In Loup v. Cal. S. R. R. Co ., just cited, the reversal was in consequence of a failure to aver the estimates of the engineer, as provided for in the contracts, as preliminary to payment, or legal cause for the non-production of such estimates; also on a failure of proof of the matters just referred to.

         In the complaint on the former appeal, there was a lack of averment that the buildings, when completed, had been accepted by the architect, and of a compliance with other preliminaries as to receipted bills, and for this lack we presume the judgment and order were reversed, and the cause sent back for a new trial.

         The defendants made several requests for instructions, which were refused by the court, and exceptions were reserved. They specify as erroneous requests numbered one, two, three, and four. Objections are also made to the charge of the court. On examination of these objections, we are of opinion that the court did not err in refusing the requests, and that the charge to the jury was a fair exposition of the law applicable to the case as presented on the trial.

         In relation to the requests for instructions, we remark that there was evidence before the jury from which a waiver of the matters stated in the request might have been inferred. We refer to what occurred between plaintiff and Bordwell in presence of defendants at Hassett's office, a few days after the 19th of December, 1876, and the occurrence on the next day at Bordwell's office. These matters will be found in the detailed statement.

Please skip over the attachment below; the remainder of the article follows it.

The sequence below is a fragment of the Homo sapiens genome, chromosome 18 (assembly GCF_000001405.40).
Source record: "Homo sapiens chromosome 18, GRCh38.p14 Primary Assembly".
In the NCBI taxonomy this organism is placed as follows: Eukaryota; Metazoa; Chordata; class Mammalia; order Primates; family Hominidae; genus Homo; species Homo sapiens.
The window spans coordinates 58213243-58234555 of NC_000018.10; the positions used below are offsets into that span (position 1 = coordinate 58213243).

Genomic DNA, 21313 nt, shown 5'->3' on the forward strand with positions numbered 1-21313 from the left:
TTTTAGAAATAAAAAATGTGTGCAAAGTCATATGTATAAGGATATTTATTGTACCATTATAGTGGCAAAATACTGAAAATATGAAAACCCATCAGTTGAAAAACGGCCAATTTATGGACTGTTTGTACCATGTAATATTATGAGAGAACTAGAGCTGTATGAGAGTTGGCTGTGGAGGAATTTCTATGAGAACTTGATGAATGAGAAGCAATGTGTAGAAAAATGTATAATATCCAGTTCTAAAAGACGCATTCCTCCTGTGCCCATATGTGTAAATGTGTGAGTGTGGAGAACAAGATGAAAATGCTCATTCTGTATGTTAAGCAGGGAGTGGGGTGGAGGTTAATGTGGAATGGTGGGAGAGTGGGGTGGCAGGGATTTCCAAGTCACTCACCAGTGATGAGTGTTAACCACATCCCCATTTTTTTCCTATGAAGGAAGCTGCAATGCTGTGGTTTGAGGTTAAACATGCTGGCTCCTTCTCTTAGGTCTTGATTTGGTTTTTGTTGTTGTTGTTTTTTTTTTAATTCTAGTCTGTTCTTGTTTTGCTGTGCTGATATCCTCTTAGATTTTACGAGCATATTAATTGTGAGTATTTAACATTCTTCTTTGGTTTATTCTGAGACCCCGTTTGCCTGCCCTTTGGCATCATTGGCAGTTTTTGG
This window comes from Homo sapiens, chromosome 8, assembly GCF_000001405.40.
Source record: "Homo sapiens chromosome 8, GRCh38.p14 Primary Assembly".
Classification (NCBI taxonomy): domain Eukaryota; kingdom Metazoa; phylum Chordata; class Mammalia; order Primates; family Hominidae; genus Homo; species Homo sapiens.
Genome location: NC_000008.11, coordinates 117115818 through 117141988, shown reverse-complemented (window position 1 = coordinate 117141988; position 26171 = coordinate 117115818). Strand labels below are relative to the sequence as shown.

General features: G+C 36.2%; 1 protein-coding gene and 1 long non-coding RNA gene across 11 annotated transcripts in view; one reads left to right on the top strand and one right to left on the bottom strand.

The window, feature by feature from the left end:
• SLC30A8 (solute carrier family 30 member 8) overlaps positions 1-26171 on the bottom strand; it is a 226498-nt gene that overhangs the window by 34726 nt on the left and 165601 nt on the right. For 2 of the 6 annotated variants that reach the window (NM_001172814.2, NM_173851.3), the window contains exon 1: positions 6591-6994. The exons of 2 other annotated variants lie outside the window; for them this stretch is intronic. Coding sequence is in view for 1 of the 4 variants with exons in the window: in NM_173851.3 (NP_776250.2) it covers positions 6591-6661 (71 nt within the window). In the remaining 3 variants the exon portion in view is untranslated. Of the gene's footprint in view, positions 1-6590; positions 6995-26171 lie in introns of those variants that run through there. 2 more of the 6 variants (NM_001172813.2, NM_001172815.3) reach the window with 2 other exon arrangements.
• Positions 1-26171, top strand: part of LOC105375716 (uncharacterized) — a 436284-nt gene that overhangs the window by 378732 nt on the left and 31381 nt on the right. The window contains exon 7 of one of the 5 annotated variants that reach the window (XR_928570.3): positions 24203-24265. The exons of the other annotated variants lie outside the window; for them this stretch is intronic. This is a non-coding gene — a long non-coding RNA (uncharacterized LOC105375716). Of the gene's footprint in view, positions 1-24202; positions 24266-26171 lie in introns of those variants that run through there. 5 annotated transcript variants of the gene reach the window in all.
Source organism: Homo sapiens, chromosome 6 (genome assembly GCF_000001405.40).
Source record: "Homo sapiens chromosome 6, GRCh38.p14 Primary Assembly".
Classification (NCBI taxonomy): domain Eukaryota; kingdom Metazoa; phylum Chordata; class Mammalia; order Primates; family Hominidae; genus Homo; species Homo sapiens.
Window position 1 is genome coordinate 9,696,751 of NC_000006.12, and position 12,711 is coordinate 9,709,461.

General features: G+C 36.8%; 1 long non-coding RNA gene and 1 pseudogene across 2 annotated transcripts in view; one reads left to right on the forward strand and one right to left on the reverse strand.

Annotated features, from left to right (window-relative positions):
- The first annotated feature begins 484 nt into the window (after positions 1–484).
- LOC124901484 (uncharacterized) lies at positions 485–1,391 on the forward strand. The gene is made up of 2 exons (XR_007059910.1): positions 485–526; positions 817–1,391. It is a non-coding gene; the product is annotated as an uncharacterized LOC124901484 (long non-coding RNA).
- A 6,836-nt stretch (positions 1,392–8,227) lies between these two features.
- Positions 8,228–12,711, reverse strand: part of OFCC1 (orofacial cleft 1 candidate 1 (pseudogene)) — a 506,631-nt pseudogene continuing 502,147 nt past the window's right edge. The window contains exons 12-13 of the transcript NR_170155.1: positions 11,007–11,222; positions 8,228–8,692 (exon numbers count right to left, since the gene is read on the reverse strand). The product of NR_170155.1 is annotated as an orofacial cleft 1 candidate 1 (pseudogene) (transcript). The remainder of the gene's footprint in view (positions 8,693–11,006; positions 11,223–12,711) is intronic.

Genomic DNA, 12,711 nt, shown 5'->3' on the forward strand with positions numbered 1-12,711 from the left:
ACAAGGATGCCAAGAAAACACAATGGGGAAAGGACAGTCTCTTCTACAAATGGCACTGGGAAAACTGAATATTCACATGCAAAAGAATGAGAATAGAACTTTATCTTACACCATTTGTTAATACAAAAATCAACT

As a waiver of the matters stated in the requests might have been inferred by the jury from the evidence, it would have been erroneous to give the requested instructions, which omitted all reference to a waiver, and asked that a verdict might be rendered on the facts stated in the requests in favor of defendants. This would have withdrawn the evidence bearing on the point of waiver from the consideration of the jury, and would have directed a verdict for defendants, on a partial statement of the facts bearing on the points presented by the requests for their determination. This would have been error, and violative of the just rule laid down in Gallagher v. Williamson , 23 Cal. 332, 83 Am. Dec. 114, approved and followed [23 P. 130] in 48 Ind. 167, that where a court instructs a jury upon what state of facts they may find a verdict for a party, the instruction should include all the facts in controversy material to the right of plaintiff or defense of defendant. The material point as to waiver was left out in the requested instructions, in derogation of plaintiff's right to have it submitted to the jury.